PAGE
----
We asked not to live that story on that occasion, didn't we? Health and


safety and all that! Jane Sydenham is to talk us through some of the


stories of the day, thank you for your tweets, James said, I would not


switch to Rolls-Royce and electric if they came looking like that, but


as the have made electric cars cool again. Are you a petrol head? Or an


electric egg? I am electric, I am going to save the planet! Let's go


through the stories, HSBC, interesting light of the share price


movement, it has agreed to pay more than ?1 billion to settle a


securities fraud class action. We were expecting them to pay more.


Yes, we were. This is all to do with the finance business that they


bought, and which arguably was the first evidence we saw of the


problems caused by the financial crisis, or in the run-up to it. But


yes, it is good for them to be in the clear. The story had gone away


for a while, banks, fines, slapping on the wrist. It just shows you how


complicated these things up. Rumbling on in the background all


the time. Let's talk about Uber, apparently launching a UK food


delivery service, this is in the Financial Times. This will be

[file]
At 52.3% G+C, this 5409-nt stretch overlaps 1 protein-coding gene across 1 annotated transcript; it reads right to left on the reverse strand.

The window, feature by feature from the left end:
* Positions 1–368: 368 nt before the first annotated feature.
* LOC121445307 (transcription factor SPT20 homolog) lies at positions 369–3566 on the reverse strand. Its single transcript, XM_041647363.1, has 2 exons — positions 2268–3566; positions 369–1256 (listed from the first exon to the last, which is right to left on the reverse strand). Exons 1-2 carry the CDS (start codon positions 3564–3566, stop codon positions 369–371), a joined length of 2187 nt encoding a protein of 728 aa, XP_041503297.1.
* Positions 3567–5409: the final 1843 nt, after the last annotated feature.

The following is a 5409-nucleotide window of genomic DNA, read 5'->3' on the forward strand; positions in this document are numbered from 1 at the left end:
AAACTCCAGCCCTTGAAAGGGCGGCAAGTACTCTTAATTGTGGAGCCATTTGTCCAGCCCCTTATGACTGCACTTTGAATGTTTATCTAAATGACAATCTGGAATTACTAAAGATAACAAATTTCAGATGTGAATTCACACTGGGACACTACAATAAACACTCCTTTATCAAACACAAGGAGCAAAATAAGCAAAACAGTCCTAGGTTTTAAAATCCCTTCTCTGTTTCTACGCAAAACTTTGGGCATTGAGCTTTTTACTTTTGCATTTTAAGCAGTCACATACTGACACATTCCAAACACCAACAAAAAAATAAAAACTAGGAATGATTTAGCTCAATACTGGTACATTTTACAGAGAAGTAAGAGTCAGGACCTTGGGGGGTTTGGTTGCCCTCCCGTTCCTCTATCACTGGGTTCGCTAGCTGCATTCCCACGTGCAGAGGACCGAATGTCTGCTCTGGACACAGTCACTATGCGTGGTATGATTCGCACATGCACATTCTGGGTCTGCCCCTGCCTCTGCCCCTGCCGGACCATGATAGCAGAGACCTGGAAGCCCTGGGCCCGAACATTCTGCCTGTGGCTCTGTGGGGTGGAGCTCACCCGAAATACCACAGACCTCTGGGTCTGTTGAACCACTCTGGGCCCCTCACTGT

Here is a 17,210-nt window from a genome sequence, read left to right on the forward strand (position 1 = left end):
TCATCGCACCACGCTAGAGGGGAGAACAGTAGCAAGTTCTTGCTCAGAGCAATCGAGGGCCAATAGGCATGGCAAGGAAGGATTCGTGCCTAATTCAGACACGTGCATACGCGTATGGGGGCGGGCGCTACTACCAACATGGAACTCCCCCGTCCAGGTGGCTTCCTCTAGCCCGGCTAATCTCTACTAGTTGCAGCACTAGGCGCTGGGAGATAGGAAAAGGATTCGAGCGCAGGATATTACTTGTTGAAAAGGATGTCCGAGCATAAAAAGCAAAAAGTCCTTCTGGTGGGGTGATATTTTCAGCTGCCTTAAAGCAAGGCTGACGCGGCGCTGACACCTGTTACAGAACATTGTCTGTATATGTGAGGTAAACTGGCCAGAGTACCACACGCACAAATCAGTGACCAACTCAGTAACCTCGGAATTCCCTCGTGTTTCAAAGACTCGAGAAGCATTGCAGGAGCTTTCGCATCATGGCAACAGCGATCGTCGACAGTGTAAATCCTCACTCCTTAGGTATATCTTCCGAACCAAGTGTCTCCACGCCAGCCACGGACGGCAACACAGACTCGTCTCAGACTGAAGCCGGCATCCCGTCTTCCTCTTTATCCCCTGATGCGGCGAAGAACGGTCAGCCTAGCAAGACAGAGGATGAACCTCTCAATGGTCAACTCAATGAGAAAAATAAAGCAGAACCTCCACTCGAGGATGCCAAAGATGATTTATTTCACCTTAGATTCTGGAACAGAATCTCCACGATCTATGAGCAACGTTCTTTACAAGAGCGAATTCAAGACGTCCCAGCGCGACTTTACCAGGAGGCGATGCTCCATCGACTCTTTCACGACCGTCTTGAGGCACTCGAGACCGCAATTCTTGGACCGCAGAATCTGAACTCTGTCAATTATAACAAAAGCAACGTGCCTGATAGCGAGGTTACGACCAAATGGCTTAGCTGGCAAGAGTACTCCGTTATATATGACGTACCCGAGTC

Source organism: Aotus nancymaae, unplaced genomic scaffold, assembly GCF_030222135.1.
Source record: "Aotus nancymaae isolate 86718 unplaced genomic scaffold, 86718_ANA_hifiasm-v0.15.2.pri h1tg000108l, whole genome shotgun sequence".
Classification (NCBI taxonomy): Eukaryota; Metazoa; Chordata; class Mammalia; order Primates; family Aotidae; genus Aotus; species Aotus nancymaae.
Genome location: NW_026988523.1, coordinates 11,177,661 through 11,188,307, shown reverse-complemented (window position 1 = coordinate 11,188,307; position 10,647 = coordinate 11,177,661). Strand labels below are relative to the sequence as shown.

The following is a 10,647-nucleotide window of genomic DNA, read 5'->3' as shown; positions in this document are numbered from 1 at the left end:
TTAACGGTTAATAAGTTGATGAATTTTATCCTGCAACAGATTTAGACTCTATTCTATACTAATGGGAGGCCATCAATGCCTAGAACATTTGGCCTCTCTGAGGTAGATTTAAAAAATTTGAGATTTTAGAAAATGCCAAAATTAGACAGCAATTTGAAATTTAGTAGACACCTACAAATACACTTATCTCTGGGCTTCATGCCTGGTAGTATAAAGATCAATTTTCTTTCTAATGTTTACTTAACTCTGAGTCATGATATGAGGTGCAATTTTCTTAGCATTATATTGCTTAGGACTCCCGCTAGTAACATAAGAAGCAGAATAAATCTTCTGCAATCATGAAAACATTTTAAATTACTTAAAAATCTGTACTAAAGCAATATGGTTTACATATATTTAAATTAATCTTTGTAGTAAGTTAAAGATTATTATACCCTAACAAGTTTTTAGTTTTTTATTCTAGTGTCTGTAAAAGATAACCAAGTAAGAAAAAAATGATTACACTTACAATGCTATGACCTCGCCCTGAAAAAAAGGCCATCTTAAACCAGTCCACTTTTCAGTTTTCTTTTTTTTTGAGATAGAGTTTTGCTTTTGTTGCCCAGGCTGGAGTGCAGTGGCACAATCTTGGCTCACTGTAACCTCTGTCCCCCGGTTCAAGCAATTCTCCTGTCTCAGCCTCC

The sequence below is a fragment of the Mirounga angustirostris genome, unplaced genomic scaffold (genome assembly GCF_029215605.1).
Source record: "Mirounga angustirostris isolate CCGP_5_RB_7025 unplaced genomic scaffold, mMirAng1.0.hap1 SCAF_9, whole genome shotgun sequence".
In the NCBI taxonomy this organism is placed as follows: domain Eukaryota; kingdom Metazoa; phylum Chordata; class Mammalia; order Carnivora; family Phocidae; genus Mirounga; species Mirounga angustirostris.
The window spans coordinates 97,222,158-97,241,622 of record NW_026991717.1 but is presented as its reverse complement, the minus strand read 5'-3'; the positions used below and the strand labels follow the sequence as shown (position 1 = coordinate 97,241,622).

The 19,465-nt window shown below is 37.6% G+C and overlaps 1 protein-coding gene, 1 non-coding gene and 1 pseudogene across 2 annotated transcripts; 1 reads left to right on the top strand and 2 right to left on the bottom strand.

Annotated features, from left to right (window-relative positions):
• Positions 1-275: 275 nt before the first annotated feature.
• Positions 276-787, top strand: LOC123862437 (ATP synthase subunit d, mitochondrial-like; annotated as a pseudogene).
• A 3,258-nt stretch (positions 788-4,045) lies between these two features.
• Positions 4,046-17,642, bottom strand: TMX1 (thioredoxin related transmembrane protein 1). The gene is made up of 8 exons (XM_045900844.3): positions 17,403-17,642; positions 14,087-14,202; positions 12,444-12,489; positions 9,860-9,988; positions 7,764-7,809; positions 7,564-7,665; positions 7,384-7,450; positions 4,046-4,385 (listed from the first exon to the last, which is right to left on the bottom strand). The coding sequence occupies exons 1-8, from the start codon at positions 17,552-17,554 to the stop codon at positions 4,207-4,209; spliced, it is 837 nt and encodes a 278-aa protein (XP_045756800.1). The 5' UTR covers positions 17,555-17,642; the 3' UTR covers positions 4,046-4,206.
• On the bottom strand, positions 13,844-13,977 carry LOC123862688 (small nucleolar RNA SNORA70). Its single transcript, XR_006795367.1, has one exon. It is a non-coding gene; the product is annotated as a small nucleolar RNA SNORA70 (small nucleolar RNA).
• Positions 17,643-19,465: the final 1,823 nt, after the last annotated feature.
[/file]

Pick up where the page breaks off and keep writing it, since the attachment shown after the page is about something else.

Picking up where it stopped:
interesting, because a lot of companies already do just this. It


looks like they are looking for every avenue where it can get a


piece of the action. It is trying to capitalise on its brand, and it will


be direct competition to companies like Deliveroo. The indication is it


will be broadly similar, the same kind of model, so it is more


competition, which make cut prices. Whether or not it will boost the


market remains to be seen. More traffic, more people on the roads,


in bikes or cars or whatever. I know that when I ordered delivery from


other delivery services, they do use bicycles. Yes, they do. The


suggestion with Uber is not that they will put food in a cab, it is


still going to come on a bike. Let's talk about national grid, needs to


be overhauled, so says the energy committee in the UK. For those of


you watching overseas, that is the system through which we get


electricity. Yes, there is an inherent conflict of interest


between private ownership of that, and also the actual distribution


across the marketplace. We will have to see what happens, but the market


needs reform. Good morning. There should be drier


weather around for most of us through the course of the weekend,